Using deficit-based scores (i.e., all the composites except the OTBM) in longitudinal studies is complicated by practice effects, which are expected on neuropsychological tests (41, 45). Even in the absence of cognitive recovery, fewer participants are expected to fulfill a criterion for defining a cognitive deficit (e.g., having two or more scores at or below the 5th percentile) on a second assessment because of practice effects. An individual who obtains a low score on the first assessment (e.g., ≤5th percentile) and benefited from a practice effect may still obtain a low score, but this score may now exceed the threshold that would be quantified as a low score (e.g., on retest, the score falls at the 9th percentile). Because normative data does not typically consider practice effects (i.e., the normative sample has not been exposed to repeated neuropsychological testing), this is an inherent problem with using deficit-based composite scores that are based on normative data. In comparison to deficit scores, the test-retest correlation for the OTBM composite is less sensitive to practice effects because cutoffs are not used when the OTBM is calculated.
The problems associated with interpreting change on the deficit-based composites are also seen when inspecting the cutoffs for reliable change presented in Table 6. The cutoffs for the OTBM composites are straightforward to interpret, but the cutoffs for the deficit-based composites are in many cases less meaningful. For example, on the paper-and-pencil #≤5th %tile composite in the community control group, for an individual participant to be among the 20% with greatest improvement (i.e., the 80th percentile), the change from the 2-week to 3-month assessments must be >1. However, a change >1 is also required for being among the 10% with greatest improvement (i.e., the 90th percentile). Similarly, looking at the other tail of the distribution, where individuals who decline in performance are found, both the 10th and the 20th percentile correspond to a change score of zero. A closer inspection of this composite in the community control group shows that, out of 63 participants, one had a change score of 2 (i.e., a decline, because a higher number indicates worse performance on the deficit-based composites), four had a change score of 1, 44 had a change score of zero, 11 had a change score of −1 (i.e., an improvement), and three had a change score of −2. Thus, the range of change scores on this composite is narrow (i.e., there are only five different scores) and many participants have the same score. Because many participants share the same change score, most change scores corresponds not to one, but a range of percentiles. For example, the 44 participants with a change score of zero dominate the distribution of change scores (i.e., their ranks are from rank 6 to rank 49) and a change score of zero on this composite means that the participant is somewhere between the 9 and 77th percentile, indicating that this composite may lack sufficient sensitivity to detect change among most individuals.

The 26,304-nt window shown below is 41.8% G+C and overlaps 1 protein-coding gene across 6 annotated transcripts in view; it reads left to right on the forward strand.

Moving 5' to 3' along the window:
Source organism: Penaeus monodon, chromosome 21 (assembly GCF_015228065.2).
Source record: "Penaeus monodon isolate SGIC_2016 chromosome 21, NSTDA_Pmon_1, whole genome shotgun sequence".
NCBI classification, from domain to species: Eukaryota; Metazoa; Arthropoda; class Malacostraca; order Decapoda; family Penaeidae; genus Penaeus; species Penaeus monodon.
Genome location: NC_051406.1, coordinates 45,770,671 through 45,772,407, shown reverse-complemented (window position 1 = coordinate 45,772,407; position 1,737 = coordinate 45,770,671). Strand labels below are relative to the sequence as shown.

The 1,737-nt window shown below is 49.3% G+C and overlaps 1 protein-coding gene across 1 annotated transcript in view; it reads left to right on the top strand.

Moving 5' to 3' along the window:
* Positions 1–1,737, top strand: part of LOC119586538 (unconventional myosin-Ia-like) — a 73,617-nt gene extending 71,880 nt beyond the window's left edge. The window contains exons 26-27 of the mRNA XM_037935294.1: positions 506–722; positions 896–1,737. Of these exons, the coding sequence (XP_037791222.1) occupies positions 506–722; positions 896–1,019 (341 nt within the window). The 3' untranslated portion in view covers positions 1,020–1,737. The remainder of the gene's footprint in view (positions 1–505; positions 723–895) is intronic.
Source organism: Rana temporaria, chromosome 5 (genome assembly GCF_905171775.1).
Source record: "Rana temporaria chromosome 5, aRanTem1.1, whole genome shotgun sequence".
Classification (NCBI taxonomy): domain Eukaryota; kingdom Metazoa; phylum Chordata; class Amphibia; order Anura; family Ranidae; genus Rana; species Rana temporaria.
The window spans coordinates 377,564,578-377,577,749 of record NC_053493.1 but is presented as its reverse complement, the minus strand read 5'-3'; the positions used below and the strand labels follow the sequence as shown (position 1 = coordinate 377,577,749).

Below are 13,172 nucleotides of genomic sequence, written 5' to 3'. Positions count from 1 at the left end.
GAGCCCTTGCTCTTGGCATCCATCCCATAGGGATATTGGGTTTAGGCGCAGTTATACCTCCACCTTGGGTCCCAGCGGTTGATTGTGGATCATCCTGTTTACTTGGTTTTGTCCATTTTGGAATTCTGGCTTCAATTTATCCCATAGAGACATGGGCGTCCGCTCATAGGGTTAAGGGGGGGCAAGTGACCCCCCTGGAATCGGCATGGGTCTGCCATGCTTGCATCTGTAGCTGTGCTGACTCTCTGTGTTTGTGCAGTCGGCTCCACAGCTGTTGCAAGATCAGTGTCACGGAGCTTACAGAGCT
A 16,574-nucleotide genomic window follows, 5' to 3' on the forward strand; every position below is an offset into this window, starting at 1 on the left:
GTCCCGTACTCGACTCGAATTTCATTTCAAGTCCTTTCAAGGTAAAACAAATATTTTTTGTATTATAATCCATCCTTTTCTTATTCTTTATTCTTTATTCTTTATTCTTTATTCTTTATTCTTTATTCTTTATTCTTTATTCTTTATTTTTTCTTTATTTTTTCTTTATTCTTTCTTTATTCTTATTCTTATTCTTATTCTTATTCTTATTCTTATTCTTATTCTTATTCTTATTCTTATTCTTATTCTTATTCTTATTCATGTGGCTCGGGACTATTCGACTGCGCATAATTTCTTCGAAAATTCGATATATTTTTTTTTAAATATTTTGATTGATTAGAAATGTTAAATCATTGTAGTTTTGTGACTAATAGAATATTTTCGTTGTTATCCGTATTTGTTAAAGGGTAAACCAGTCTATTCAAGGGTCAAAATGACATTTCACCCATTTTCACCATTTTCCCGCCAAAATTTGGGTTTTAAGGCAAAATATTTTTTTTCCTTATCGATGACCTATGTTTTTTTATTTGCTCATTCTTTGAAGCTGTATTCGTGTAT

Previous research on multivariate base rates has shown that among healthy individuals, the likelihood of obtaining at least one low score increases with the number of tests included in the test battery (26–33, 39). This is also the finding in the present study, in that the base rates of low scores were higher when all tests were considered, compared to the separated composites for the paper-and-pencil and CANTAB batteries. Thus, evaluating change on deficit-based composites may be more suitable on large test batteries, where more variability in scores is likely. Further, on the deficit-based composites, there is a general trend of higher test-retest correlation with higher cutoffs: the #<50th %tile composite had a higher test-retest correlation than the #≤16th %tile composite, which had a higher test-retest correlation than the # ≤ 5th %tile composite. Taken together, these findings indicate that on deficit-based composites, there might be a tradeoff between acceptable test-retest reliability, the number of tests in the neuropsychological battery, and the cutoff chosen to define a low score (i.e., scores at or below the 5 or 16th percentile).